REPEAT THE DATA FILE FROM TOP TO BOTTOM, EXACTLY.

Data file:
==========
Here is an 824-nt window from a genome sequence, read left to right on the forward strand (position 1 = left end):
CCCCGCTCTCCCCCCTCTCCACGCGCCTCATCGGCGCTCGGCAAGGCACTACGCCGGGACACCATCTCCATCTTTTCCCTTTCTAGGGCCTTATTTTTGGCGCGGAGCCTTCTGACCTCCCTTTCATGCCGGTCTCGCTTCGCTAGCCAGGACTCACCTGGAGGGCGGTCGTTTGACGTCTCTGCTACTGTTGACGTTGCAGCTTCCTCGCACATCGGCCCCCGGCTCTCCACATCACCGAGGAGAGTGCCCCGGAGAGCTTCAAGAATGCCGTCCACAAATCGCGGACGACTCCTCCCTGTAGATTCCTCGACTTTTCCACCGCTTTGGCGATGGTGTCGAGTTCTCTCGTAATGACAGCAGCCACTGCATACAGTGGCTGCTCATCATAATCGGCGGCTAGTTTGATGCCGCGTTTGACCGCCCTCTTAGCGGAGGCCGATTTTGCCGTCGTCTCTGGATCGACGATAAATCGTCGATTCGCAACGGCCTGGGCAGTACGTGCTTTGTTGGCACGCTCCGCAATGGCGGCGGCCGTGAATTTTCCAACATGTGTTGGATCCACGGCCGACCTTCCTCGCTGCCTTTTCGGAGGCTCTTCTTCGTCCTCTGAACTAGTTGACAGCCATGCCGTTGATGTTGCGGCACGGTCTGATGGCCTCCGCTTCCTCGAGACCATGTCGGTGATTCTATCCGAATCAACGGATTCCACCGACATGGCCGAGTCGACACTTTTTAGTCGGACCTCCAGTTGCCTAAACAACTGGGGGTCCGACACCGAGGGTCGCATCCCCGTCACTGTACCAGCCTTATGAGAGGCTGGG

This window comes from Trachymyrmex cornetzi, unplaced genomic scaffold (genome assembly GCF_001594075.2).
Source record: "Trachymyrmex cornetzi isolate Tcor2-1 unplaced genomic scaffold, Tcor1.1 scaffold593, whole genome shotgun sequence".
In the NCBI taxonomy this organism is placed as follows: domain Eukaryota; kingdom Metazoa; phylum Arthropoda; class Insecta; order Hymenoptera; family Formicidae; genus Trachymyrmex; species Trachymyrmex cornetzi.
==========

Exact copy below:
Here is an 824-nt window from a genome sequence, read left to right on the forward strand (position 1 = left end):
CCCCGCTCTCCCCCCTCTCCACGCGCCTCATCGGCGCTCGGCAAGGCACTACGCCGGGACACCATCTCCATCTTTTCCCTTTCTAGGGCCTTATTTTTGGCGCGGAGCCTTCTGACCTCCCTTTCATGCCGGTCTCGCTTCGCTAGCCAGGACTCACCTGGAGGGCGGTCGTTTGACGTCTCTGCTACTGTTGACGTTGCAGCTTCCTCGCACATCGGCCCCCGGCTCTCCACATCACCGAGGAGAGTGCCCCGGAGAGCTTCAAGAATGCCGTCCACAAATCGCGGACGACTCCTCCCTGTAGATTCCTCGACTTTTCCACCGCTTTGGCGATGGTGTCGAGTTCTCTCGTAATGACAGCAGCCACTGCATACAGTGGCTGCTCATCATAATCGGCGGCTAGTTTGATGCCGCGTTTGACCGCCCTCTTAGCGGAGGCCGATTTTGCCGTCGTCTCTGGATCGACGATAAATCGTCGATTCGCAACGGCCTGGGCAGTACGTGCTTTGTTGGCACGCTCCGCAATGGCGGCGGCCGTGAATTTTCCAACATGTGTTGGATCCACGGCCGACCTTCCTCGCTGCCTTTTCGGAGGCTCTTCTTCGTCCTCTGAACTAGTTGACAGCCATGCCGTTGATGTTGCGGCACGGTCTGATGGCCTCCGCTTCCTCGAGACCATGTCGGTGATTCTATCCGAATCAACGGATTCCACCGACATGGCCGAGTCGACACTTTTTAGTCGGACCTCCAGTTGCCTAAACAACTGGGGGTCCGACACCGAGGGTCGCATCCCCGTCACTGTACCAGCCTTATGAGAGGCTGGG

This window comes from Trachymyrmex cornetzi, unplaced genomic scaffold (genome assembly GCF_001594075.2).
Source record: "Trachymyrmex cornetzi isolate Tcor2-1 unplaced genomic scaffold, Tcor1.1 scaffold593, whole genome shotgun sequence".
In the NCBI taxonomy this organism is placed as follows: domain Eukaryota; kingdom Metazoa; phylum Arthropoda; class Insecta; order Hymenoptera; family Formicidae; genus Trachymyrmex; species Trachymyrmex cornetzi.